Fears were mounting about the thousands of civilians trapped in besieged Ukrainian cities as Russia continued to bombard residential areas on Tuesday, preventing evacuations.
Russia’s United Nations ambassador claimed Moscow would hold fire Tuesday morning and grant safe passage to residents of Sumy, Zhytomyr, Kharkiv, Mariupol and suburbs of Kyiv.
But the plan was met with doubt by Ukrainian leaders after several previous efforts to establish the so-called humanitarian corridors were shattered when Russia renewed its attacks.
As the invasion entered its 13th day, Russia continued dropping a steady stream of rockets and shells on population centers.
Children were reportedly among more than 10 people killed by Russian aerial attacks in the northeastern city of Sumy and its suburbs on Monday night.
Local leader Dmytro Zhyvytsky shared the tragic update in a Facebook live video that was translated by BBC.
Get the latest updates in the Russia-Ukraine conflict with The Post’s live coverage.
“Unfortunately, children are among those killed,” Zhyvytsky said of the 11 p.m. bombings by Russian warplanes, according to the outlet.
“We will never forgive this!” he wrote in a subsequent post.
The mayor of Bucha, a Kyiv suburb, said her city was being hit nonstop by Russian artillery fire, leaving corpses strewn in the streets.
“We can’t even gather up the bodies because the shelling from heavy weapons doesn’t stop day or night,” Mayor Anatol Fedoruk said. “Dogs are pulling apart the bodies on the city streets. It’s a nightmare.”
The city of 36,971 was one of several in eastern and central Ukraine that Russian forces continued to bomb overnight Monday into Tuesday.
Soldiers and volunteers worked to fortify the capital of Kyiv, where President Volodymyr Zelensky vowed to stay, despite the looming threat from Russian forces to the north.
Zelensky defiantly revealed his location during a video posted to social media Monday and vowed, “I’m staying in Kyiv.”
“On Bankova Street [where the presidential offices are located],” he added. “Not hiding, and I’m not afraid of anyone.”
During an interview with “ABC World News Tonight” aired Monday night, Zelensky called on Russian President Vladimir Putin to get out of his “bubble” and “start the dialogue” about ending the invasion.
Zelensky was set to address the British House of Commons later Tuesday in a video call as he continued to push Western countries to institute a no-fly zone over his nation.
The General Staff of Ukraine’s Armed Forces said Tuesday the pace of the Russian advance “has slowed significantly” and that the enemy troops were “demoralized.”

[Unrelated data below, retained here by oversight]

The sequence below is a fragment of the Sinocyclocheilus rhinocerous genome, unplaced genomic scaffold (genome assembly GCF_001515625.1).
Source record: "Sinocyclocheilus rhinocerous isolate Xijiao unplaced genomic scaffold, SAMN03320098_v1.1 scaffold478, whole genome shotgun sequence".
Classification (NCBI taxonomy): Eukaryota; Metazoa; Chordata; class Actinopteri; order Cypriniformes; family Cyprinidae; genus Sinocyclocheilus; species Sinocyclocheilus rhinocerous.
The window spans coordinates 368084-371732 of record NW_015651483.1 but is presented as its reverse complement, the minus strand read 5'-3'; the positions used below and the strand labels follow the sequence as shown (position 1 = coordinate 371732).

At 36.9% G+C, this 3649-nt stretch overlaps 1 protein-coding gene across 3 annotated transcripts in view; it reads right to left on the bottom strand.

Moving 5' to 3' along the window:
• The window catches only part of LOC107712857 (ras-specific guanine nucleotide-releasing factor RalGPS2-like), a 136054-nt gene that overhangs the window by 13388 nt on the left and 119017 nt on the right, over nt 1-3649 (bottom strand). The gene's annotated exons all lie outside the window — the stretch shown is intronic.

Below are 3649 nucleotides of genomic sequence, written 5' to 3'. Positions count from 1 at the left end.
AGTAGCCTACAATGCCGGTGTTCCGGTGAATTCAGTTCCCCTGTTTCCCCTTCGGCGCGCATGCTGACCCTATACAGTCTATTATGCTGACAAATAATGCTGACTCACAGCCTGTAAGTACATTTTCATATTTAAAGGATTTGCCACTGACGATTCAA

Ukraine’s Ministry of Defense said a senior Russian general, Maj. Gen. Vitaly Gerasimov, was killed during fighting near Kharkiv in the northeast Monday. Ukrainian officials also said two Russian airplanes were shot down over Kyiv and in a nearby area Monday.
Conditions in the encircled southeast city of Mariupol, though, were growing increasingly desperate, with nearly half the population, an estimated 200,000 people, hoping to flee.
Russia’s UN Ambassador Vassily Nebenzia forecast a ceasefire for 10 a.m. Moscow time and the opening of humanitarian corridors.
Ukraine officials earlier scorned the safe-corridor proposal as a “completely immoral’’ trick — because the Kremlin’s proposed escape routes would funnel refugees into Russia or its ally Belarus.
Nebenzia denied the claim, saying: “It will be the choice of the people themselves where they want to be evacuated to.”
There were also alarming reports that the corridors may be a trap: A senior Red Cross official told the BBC on Monday that agency workers trying to use a passageway out of Mariupol said the route had been booby-trapped with landmines.
In the key western city of Lviv, meanwhile, officials warned the humanitarian situation was dire as displaced residents from war-torn parts of the country arrived in masse amid the continued attacks.
More than 200,000 Ukrainians have sought safety in Lviv – a vital transit point for those aiming to flee across the border into Poland. The displaced civilians have been sheltering in schools, sports hall, churches and hospitals.
But the mayor of the Lviv sounded the alarm over potential food shortages.
“We really need support,” said Mayor Andriy Sadovyi, who has called for large tents outfitted with kitchens to feed the growing number of people stopping in the city.
More than 1.7 million Ukrainian citizens – mostly women and children — have fled their country into Central Europe amid Russia’s invasion of their country, the UN’s refugee agency said Monday.
The European Union could see as many as 5 million refugees if Russia’s deadly invasion continues, according to the EU’s top diplomat, Josep Borrell, Reuters reported.
With Post wires